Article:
Video Games

Return to Monkey Island Creators Discuss Puzzle Design for the Modern Age

What Return to Monkey Island actually does is a modern day miracle of the gaming industry in and of itself. In the 30 years since Ron Gilbert and Dave Grossman last worked together on a Monkey Island game, the point-and-click adventure game genre has proliferated, been left for dead and finally revived. When Monkey Island 2: LeChuck’s Revenge was puzzling players with “monkey wrench” puzzles, online wikis, walkthroughs, and hint guides were just as nascent as the internet itself, so the hint line was still real. was. Ahead of next week’s release of Return to Monkey Island, we spoke with Gilbert and Grossman to find out how puzzle-making has changed (and stayed the same) since the duo finally left Guybrush Threepwood. ) was discussed.

“We had a different sensibility to puzzles back then,” says Gilbert. “We were new, the puzzles were new, the adventure game was new. I don’t think the rules were really established. [And] The audience back then was completely different. So when designing his Return to Monkey Island for 2022, the two designers’ approaches have evolved with the audience they’re creating the game for. “We want puzzles to be fun, challenging, and challenging, but I think people can’t tolerate frustration anymore,” Gilbert began. “I think people do so many things with media, from TV shows to movies to games. We have 500 now. [but] They don’t want frustration.

And Gilbert continued: He doesn’t want to give them a click-only experience. But we want to build more logical and sensible puzzles. When someone solves a puzzle, or accepts a hint for a puzzle, you’re thinking, “Oh, I should have thought that.” You don’t want to be told, “I never thought of that.” So I think what Dave and I really try to do with puzzles is make sure everything makes logical sense for the game. “

“When someone solves a puzzle or accepts a hint for a puzzle, you don’t want them to say, ‘Oh, I should have thought of that. ‘I never thought of that.'”


“I think a lot of it has to do with being clear,” Grossman added. “Be clear about what the goal is and what the tool does. We weren’t always good at that.” That monkey wrench puzzle comes to mind. “

Gilbert continued the topic of this conversation. His voice was very humble and introspective. You’ve vagued things so you don’t want to challenge them… I recently spoke with people who played Monkey Island 1 or 2 for the first time and they really complained about the puzzles. is the only thing to say It doesn’t mean that there is a puzzle, that you are challenging the puzzle, but it is not really placed, so it does not make sense. And for people who are big fans of MI, it can be hard to understand because they are so steeped in what MI is that they don’t remember that something can be very confusing. I don’t want the game to be paralyzingly difficult for players. We want you to enjoy the game and enjoy the story. “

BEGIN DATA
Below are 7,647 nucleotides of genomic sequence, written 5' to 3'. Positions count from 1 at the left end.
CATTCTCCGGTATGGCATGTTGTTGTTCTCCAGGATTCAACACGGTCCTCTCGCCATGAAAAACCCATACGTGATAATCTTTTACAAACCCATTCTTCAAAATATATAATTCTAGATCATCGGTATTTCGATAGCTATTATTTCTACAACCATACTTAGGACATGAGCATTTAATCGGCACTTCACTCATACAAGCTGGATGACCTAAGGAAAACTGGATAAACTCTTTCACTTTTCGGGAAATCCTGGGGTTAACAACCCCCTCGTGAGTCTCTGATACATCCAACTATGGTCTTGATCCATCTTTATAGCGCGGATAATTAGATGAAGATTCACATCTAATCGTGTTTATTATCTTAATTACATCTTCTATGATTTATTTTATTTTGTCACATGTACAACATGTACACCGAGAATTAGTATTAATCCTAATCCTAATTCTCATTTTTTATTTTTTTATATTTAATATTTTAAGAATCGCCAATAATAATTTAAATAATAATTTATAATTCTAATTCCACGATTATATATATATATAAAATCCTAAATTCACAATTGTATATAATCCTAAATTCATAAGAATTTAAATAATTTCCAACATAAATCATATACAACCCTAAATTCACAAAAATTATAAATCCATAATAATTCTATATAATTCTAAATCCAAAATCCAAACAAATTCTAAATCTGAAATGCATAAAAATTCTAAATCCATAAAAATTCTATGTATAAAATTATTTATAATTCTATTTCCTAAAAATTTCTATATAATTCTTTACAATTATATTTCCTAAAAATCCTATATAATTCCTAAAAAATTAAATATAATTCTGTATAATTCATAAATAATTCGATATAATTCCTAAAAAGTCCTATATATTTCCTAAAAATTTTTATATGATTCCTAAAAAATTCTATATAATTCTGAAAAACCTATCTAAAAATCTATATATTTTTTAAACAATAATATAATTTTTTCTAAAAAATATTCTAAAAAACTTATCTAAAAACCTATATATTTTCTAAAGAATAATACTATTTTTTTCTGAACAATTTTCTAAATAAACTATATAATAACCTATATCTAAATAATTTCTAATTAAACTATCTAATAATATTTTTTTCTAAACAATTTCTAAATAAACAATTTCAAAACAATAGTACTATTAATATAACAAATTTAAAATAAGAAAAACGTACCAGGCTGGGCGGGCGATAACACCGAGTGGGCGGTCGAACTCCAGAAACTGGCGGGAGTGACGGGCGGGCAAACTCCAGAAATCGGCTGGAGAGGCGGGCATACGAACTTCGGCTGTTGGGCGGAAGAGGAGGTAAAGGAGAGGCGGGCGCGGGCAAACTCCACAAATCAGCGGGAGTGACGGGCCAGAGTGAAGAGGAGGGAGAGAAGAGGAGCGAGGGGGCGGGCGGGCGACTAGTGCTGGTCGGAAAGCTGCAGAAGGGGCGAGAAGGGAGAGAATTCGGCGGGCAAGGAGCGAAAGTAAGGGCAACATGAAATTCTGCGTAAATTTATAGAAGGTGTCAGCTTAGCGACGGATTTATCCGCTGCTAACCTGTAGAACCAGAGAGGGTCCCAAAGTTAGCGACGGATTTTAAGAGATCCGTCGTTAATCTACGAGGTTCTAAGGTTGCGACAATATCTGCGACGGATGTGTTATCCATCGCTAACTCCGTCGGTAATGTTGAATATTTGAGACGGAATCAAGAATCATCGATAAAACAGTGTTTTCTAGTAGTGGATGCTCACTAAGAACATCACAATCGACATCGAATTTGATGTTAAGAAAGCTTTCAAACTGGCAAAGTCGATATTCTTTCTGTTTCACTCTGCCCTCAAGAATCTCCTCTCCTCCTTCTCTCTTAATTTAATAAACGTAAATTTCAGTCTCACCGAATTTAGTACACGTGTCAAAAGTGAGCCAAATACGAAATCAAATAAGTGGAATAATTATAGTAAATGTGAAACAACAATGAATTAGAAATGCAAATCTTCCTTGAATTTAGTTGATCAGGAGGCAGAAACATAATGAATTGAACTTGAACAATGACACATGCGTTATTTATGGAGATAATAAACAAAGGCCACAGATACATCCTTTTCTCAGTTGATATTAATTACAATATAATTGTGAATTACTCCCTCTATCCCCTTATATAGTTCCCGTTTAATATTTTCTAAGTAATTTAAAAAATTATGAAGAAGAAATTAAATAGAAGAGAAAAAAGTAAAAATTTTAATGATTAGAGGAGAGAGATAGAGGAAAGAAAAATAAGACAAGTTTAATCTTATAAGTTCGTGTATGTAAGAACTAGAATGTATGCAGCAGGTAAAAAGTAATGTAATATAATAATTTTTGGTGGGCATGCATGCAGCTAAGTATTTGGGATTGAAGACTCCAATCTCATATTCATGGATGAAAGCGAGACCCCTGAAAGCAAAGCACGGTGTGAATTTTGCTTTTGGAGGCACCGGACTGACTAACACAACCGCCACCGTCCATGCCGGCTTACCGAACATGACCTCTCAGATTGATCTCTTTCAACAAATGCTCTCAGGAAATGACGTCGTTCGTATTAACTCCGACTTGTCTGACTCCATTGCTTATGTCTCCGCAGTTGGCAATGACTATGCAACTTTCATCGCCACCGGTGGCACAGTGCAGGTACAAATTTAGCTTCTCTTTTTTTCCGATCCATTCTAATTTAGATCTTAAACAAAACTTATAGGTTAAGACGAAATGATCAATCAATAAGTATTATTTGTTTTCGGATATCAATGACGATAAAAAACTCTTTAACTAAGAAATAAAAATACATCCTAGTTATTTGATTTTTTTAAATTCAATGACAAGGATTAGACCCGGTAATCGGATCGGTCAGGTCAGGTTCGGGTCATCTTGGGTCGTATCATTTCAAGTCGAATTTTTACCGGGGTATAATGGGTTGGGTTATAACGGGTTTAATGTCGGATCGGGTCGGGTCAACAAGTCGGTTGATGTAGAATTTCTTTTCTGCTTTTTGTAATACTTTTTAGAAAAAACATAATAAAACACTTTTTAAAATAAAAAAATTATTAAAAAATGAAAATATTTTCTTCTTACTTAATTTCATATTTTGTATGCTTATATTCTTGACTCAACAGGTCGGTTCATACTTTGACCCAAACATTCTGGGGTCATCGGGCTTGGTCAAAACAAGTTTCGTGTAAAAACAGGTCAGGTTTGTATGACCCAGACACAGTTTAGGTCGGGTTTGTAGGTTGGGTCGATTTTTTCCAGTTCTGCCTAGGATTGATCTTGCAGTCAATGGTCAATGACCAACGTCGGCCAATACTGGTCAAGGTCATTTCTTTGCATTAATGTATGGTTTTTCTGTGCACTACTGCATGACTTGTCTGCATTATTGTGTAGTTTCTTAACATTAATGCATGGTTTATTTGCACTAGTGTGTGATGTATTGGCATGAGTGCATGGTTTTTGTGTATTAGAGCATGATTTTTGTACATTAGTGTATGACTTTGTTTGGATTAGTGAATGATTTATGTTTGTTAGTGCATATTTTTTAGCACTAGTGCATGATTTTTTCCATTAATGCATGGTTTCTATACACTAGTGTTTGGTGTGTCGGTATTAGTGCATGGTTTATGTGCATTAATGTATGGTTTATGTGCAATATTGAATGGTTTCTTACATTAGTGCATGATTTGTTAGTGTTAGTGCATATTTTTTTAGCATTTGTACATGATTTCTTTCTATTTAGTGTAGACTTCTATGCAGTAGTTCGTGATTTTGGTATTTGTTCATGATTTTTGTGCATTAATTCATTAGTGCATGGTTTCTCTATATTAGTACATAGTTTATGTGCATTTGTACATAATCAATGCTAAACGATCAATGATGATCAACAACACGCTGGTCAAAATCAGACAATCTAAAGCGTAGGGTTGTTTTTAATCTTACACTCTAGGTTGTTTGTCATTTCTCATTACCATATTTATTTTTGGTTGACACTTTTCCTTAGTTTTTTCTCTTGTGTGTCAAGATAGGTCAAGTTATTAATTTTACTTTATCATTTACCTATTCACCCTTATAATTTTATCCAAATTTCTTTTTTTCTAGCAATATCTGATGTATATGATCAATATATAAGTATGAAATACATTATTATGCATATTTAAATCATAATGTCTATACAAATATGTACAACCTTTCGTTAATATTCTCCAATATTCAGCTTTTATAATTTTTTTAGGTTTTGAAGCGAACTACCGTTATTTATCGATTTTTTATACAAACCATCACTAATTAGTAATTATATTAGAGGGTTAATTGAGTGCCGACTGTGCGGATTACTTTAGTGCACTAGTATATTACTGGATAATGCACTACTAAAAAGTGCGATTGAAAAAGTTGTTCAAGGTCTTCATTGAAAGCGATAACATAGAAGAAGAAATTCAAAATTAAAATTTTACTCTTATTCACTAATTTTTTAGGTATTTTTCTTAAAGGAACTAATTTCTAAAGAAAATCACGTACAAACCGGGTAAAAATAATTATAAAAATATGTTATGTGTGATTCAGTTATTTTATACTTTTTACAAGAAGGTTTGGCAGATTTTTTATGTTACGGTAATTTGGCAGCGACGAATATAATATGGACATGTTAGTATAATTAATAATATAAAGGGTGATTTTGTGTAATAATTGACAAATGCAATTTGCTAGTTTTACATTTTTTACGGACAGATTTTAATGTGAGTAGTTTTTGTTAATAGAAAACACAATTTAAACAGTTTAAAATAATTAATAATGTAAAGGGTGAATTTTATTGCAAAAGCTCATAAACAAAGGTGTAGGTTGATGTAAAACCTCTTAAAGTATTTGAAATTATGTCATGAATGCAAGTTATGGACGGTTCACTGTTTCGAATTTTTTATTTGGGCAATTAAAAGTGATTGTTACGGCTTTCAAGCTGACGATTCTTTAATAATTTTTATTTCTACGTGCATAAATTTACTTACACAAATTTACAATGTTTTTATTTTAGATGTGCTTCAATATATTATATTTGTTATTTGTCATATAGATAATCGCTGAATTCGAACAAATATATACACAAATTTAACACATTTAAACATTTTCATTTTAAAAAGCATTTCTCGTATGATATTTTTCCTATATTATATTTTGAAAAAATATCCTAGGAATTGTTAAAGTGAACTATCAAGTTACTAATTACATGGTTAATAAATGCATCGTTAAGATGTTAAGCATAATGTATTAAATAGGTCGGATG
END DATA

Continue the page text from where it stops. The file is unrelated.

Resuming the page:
“I think you want to challenge your audience, but you want to challenge them in a fair way.


To that end, Return to Monkey Island also presents the (ahem) return of Monkey Island Lite, known here as Casual Mode. So is that version of the game intentionally “too easy”? How easy are they aiming for? “I don’t think people worry that Monkey Island Lite is too easy,” he says Gilbert. “I think people who play casual mode either have little experience solving puzzles in the first place, or are just interested in the story. I don’t try to make it work, but I’m not too worried about it being too easy,” added Grossman. [Casual Mode] Get your own puzzle. It’s not just a matter of “Oh, I used a hatchet to cut something off one day.” We actually had him spend a lot of time on two versions…so for a while he was actually creating two games. “

Ultimately, Gilbert and Grossman want to create a fun game that blends perfectly with the original two, especially since Return begins right after LeChuck’s Revenge ends. “The story of this work is more closely related to his first two stories than any work that has been made since,” said Grossman. “Generally, it’s all canon,” Gilbert said of other Monkey Island games, referring to Curse, Escape, and Tales. And I think Dave’s rule was “if the canon fits, use it, if it doesn’t, ignore it”. We are not going to deny it. We’re not doing anything to poke canon that doesn’t particularly fit our story.

“I don’t want facts to get in the way of telling a good story,” Grossman said with a laugh. “especially if they are fictitious facts and not real facts”

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